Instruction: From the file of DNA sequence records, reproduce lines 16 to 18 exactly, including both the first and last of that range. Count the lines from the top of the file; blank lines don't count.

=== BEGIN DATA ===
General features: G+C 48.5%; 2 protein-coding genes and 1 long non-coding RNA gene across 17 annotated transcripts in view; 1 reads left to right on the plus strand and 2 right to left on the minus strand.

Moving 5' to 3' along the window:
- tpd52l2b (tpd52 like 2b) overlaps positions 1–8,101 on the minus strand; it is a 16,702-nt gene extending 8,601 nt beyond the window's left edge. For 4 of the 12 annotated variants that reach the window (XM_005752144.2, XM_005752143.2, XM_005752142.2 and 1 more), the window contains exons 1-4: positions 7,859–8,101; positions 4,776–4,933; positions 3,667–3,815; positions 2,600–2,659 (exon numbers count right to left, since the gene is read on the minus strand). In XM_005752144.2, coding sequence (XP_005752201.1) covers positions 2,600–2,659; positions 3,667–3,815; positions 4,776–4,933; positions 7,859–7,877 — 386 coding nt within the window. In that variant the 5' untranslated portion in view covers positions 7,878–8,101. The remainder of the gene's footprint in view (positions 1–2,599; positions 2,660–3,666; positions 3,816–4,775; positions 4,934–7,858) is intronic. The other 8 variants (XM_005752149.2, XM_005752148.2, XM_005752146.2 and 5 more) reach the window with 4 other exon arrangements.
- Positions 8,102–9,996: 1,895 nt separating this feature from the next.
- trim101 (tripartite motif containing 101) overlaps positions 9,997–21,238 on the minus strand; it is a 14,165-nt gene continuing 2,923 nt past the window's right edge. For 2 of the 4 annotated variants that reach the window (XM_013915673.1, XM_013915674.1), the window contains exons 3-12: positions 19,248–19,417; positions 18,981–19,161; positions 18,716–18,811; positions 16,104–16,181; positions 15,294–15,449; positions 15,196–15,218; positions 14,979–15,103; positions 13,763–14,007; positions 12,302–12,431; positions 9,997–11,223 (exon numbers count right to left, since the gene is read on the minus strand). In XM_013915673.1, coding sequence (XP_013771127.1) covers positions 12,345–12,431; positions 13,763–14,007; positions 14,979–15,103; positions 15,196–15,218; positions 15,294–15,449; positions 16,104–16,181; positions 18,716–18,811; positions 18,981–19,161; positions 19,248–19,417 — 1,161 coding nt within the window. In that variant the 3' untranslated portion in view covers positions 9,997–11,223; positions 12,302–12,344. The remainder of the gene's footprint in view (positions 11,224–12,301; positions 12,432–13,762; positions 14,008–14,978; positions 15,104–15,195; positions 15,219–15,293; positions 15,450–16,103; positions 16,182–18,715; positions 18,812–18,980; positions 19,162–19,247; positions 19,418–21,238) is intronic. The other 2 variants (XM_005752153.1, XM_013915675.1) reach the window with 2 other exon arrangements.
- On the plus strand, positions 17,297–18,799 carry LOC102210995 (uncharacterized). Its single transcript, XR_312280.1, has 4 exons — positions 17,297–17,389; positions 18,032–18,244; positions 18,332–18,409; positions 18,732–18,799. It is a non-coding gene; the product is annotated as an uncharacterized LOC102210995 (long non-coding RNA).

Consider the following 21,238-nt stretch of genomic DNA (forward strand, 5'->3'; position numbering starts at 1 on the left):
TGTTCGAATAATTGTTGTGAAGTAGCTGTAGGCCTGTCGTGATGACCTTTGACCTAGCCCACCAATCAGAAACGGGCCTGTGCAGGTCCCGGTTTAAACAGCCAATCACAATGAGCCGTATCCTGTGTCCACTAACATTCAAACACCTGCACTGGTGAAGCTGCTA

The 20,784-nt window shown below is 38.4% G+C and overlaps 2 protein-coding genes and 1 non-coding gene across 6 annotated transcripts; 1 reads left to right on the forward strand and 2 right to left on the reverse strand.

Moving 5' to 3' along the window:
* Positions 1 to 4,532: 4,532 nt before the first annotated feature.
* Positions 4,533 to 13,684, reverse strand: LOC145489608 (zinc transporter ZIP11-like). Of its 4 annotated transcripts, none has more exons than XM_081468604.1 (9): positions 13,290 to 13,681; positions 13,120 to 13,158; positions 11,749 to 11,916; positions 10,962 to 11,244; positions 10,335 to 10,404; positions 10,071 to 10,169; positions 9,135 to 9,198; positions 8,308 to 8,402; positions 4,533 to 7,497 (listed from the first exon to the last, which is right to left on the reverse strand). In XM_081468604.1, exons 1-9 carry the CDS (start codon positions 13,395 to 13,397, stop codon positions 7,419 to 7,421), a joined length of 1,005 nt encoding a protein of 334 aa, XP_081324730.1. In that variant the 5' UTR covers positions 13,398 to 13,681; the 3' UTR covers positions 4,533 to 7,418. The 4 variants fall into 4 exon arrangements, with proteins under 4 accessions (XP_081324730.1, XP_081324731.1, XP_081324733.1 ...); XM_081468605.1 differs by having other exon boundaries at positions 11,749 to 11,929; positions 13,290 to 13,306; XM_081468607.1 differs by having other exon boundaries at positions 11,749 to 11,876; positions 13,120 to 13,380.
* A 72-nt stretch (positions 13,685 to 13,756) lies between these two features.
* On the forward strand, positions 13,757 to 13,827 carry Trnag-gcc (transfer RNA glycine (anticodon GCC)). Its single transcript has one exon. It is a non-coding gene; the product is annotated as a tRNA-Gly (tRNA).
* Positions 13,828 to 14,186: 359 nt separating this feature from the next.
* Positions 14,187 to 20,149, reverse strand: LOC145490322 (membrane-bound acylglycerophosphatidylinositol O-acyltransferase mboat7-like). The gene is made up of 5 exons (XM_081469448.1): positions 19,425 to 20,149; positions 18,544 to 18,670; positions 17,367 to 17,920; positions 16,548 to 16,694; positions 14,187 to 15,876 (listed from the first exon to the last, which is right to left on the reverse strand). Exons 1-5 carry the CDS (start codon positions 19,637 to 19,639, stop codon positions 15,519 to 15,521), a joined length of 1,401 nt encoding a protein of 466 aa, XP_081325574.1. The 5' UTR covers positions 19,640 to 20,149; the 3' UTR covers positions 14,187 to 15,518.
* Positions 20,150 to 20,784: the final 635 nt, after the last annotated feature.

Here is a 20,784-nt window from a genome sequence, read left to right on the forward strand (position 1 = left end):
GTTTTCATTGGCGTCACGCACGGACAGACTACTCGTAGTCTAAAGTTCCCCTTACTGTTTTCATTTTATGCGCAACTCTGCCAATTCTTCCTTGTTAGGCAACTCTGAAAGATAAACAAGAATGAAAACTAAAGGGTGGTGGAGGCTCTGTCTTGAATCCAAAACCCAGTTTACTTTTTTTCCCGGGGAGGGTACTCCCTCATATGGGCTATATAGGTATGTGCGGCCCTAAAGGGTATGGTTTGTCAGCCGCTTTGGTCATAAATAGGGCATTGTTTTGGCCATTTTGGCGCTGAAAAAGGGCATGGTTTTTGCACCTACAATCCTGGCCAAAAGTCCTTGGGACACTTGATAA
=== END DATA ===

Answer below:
* Positions 14,187 to 20,149, reverse strand: LOC145490322 (membrane-bound acylglycerophosphatidylinositol O-acyltransferase mboat7-like). The gene is made up of 5 exons (XM_081469448.1): positions 19,425 to 20,149; positions 18,544 to 18,670; positions 17,367 to 17,920; positions 16,548 to 16,694; positions 14,187 to 15,876 (listed from the first exon to the last, which is right to left on the reverse strand). Exons 1-5 carry the CDS (start codon positions 19,637 to 19,639, stop codon positions 15,519 to 15,521), a joined length of 1,401 nt encoding a protein of 466 aa, XP_081325574.1. The 5' UTR covers positions 19,640 to 20,149; the 3' UTR covers positions 14,187 to 15,518.
* Positions 20,150 to 20,784: the final 635 nt, after the last annotated feature.

Here is a 20,784-nt window from a genome sequence, read left to right on the forward strand (position 1 = left end):